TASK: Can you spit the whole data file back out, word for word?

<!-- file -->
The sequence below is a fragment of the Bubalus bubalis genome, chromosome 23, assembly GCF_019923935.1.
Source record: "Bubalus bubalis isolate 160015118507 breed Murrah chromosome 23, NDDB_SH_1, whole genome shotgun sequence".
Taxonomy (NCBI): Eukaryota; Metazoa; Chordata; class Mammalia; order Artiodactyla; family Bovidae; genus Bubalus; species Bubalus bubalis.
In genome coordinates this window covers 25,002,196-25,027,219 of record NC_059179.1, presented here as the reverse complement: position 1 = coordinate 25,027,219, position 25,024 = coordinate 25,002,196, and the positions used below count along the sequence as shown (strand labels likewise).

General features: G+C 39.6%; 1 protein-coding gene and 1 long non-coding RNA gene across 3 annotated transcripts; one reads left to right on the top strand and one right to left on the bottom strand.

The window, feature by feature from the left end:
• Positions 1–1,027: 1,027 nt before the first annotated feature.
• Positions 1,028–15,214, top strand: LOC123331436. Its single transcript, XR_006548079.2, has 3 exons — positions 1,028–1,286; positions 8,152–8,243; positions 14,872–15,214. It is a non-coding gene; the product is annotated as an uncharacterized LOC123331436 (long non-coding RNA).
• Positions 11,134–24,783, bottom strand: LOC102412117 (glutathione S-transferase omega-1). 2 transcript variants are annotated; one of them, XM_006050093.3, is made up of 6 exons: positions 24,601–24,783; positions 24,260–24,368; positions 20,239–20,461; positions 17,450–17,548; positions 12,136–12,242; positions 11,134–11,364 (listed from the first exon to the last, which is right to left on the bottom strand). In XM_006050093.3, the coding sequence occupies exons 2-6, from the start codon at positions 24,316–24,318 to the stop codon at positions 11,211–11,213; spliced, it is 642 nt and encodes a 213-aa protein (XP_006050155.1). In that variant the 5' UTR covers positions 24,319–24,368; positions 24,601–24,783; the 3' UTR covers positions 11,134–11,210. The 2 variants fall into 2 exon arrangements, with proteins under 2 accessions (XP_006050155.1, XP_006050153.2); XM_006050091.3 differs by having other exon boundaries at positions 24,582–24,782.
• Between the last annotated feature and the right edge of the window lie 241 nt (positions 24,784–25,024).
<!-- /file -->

The sequence below is a fragment of the Bubalus bubalis genome, chromosome 23, assembly GCF_019923935.1.
Source record: "Bubalus bubalis isolate 160015118507 breed Murrah chromosome 23, NDDB_SH_1, whole genome shotgun sequence".
Taxonomy (NCBI): Eukaryota; Metazoa; Chordata; class Mammalia; order Artiodactyla; family Bovidae; genus Bubalus; species Bubalus bubalis.
In genome coordinates this window covers 25,002,196-25,027,219 of record NC_059179.1, presented here as the reverse complement: position 1 = coordinate 25,027,219, position 25,024 = coordinate 25,002,196, and the positions used below count along the sequence as shown (strand labels likewise).

General features: G+C 39.6%; 1 protein-coding gene and 1 long non-coding RNA gene across 3 annotated transcripts; one reads left to right on the top strand and one right to left on the bottom strand.

The window, feature by feature from the left end:
• Positions 1–1,027: 1,027 nt before the first annotated feature.
• Positions 1,028–15,214, top strand: LOC123331436. Its single transcript, XR_006548079.2, has 3 exons — positions 1,028–1,286; positions 8,152–8,243; positions 14,872–15,214. It is a non-coding gene; the product is annotated as an uncharacterized LOC123331436 (long non-coding RNA).
• Positions 11,134–24,783, bottom strand: LOC102412117 (glutathione S-transferase omega-1). 2 transcript variants are annotated; one of them, XM_006050093.3, is made up of 6 exons: positions 24,601–24,783; positions 24,260–24,368; positions 20,239–20,461; positions 17,450–17,548; positions 12,136–12,242; positions 11,134–11,364 (listed from the first exon to the last, which is right to left on the bottom strand). In XM_006050093.3, the coding sequence occupies exons 2-6, from the start codon at positions 24,316–24,318 to the stop codon at positions 11,211–11,213; spliced, it is 642 nt and encodes a 213-aa protein (XP_006050155.1). In that variant the 5' UTR covers positions 24,319–24,368; positions 24,601–24,783; the 3' UTR covers positions 11,134–11,210. The 2 variants fall into 2 exon arrangements, with proteins under 2 accessions (XP_006050155.1, XP_006050153.2); XM_006050091.3 differs by having other exon boundaries at positions 24,582–24,782.
• Between the last annotated feature and the right edge of the window lie 241 nt (positions 24,784–25,024).